"Tired of boring, canned info for tourists?" asks the Great Auk, a Web-based outfit that sells, exclusively, audiotapes of ambient sounds from Iceland.

At press time, the company, whose address is greatauk.cjb.net, had two tapes for sale, one of Reykjavik, the other of Gullfoss & Geysir. Surely this is a stocking stuffer for the well-traveled client who has everything.

On the Gullfoss tape, "you're ... listening to the soothing sounds of the waterfall meeting its destiny down below." (Oh, brother.)

On the Reykjavik tape, "you're sitting down and listening to the people doing their jobs, laughing kids, squeaking birds and the low buzz of the flies." Maybe we will stay home and listen to the tape, after all.

86 on the ipecac

We were tipped off to a product relatively new to North America: the clunkily if unambiguously named No-Jet-Lag, an over-the-counter, "homeopathic cure" for "the curse of modern jet travel."

A brochure Insider found at a local drugstore contains a number of testimonials, including one from a sports doctor for a New Zealand Rugby League team, who said players on tour benefited from the chewable tablets and passed their drug tests.

Other testimonials come from "a tour escort" and "a Hong Kong businessman," who said that hundreds of his associates "jumped up in the air" when they heard about his experiences with the medication.

The product was developed in New Zealand and is distributed in the U.S. by an outfit in Los Gatos, Calif.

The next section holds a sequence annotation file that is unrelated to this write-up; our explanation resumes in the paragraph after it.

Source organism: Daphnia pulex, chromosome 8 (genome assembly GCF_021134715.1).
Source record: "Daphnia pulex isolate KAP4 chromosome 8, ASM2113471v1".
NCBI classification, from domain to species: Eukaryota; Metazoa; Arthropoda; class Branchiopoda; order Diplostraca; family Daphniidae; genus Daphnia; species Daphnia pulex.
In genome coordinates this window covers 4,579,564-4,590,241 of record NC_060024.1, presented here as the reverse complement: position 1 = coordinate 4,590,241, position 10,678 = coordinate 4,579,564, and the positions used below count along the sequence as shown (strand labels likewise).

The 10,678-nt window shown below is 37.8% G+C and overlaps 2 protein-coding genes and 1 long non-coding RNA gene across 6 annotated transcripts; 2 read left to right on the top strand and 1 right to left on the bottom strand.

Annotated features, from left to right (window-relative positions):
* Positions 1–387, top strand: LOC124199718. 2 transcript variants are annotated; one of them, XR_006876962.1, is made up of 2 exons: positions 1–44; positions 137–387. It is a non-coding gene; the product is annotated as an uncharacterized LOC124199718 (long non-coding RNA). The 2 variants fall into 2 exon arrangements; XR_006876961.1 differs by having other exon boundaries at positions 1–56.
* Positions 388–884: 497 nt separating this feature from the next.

Its ingredients (for all it means to Insider) are leopard's bane, daisy, wild chamomile, ipecac and club moss. The tablets are to be taken while in flight, and the chewability, the brochure points out, also helps counter the effects of changes in cabin pressure.

Directions for use seem rather complicated and can best be summed up, more or less, as "Take two tablets and call us yesterday morning."


We love small places, but Hope Town, Abacos -- one of the Bahamian Out Islands -- took even us by surprise.

Pictured below is Hope Town's Municipal Centre (pardon the British spelling; this is the Bahamas, remember).

2 story house near a beach.The building's little outcrop at the far left is the town jail. To our right, on the first floor, a wooden shingle announces the Dolphin & Whale Museum. Upstairs, left to right, are the entrances to the post office, the commissioner's office and the police station.

One local remarked that the commissioner bounces back and forth between selling stamps, welcoming visitors at the museum, doing paperwork and locking up rabble-rousers.

And we thought we were busy.

One if by car ...

We were driving -- or trying to drive -- to Le Meridien in Boston late one night and, guess what, found ourself lost in this beautiful town, a town once described, by its own traffic commissioner, as "designed to be approached only by water."

We'd have loved to be in one of those snazzy rental cars fixed up with a GPS -- global positioning system -- but alas we were not.

In desperation, we called the hotel and got one of its front-desk staff, Ronnie, on a cell phone.

Ronnie pulled out a wrinkled old street map and, street by street, calmly guided the tired and stressed Insider right up to the hotel's marquee.

So now, Le Meridien can advertise its own GPS: Just ask for Ronnie.


We've flown, in our time, on Bush Air and Gum Air, but we were a bit concerned when we showed up at an airfield in the islands and spied a fuel truck announcing Zig-Zag Airlines on its tank.

What kind of operation was this, and where, exactly, were we zigzagging to?

A few questions later, we learned that Zig-Zag actually was an airline at one point but now is in the business, exclusively, of delivering fuel. We were much relieved -- and, in truth, partly disappointed.

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